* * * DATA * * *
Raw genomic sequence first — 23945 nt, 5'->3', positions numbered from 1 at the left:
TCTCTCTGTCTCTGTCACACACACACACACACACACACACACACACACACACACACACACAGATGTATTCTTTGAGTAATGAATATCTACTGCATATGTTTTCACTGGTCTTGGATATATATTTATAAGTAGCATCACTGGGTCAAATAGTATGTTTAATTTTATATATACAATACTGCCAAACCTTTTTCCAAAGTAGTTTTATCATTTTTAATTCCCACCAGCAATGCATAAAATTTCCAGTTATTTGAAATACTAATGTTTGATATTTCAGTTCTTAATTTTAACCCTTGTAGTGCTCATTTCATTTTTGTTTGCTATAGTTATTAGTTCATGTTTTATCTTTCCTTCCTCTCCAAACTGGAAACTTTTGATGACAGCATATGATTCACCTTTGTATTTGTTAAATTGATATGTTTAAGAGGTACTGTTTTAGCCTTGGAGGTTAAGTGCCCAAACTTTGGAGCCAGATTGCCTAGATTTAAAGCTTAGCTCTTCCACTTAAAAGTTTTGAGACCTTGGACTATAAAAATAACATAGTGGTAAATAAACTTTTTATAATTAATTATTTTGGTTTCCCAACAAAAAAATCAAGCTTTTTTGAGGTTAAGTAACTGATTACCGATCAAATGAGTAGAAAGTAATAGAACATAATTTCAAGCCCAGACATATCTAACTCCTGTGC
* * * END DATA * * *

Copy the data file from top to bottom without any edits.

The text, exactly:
Raw genomic sequence first — 23945 nt, 5'->3', positions numbered from 1 at the left:
TCTCTCTGTCTCTGTCACACACACACACACACACACACACACACACACACACACACACACAGATGTATTCTTTGAGTAATGAATATCTACTGCATATGTTTTCACTGGTCTTGGATATATATTTATAAGTAGCATCACTGGGTCAAATAGTATGTTTAATTTTATATATACAATACTGCCAAACCTTTTTCCAAAGTAGTTTTATCATTTTTAATTCCCACCAGCAATGCATAAAATTTCCAGTTATTTGAAATACTAATGTTTGATATTTCAGTTCTTAATTTTAACCCTTGTAGTGCTCATTTCATTTTTGTTTGCTATAGTTATTAGTTCATGTTTTATCTTTCCTTCCTCTCCAAACTGGAAACTTTTGATGACAGCATATGATTCACCTTTGTATTTGTTAAATTGATATGTTTAAGAGGTACTGTTTTAGCCTTGGAGGTTAAGTGCCCAAACTTTGGAGCCAGATTGCCTAGATTTAAAGCTTAGCTCTTCCACTTAAAAGTTTTGAGACCTTGGACTATAAAAATAACATAGTGGTAAATAAACTTTTTATAATTAATTATTTTGGTTTCCCAACAAAAAAATCAAGCTTTTTTGAGGTTAAGTAACTGATTACCGATCAAATGAGTAGAAAGTAATAGAACATAATTTCAAGCCCAGACATATCTAACTCCTGTGC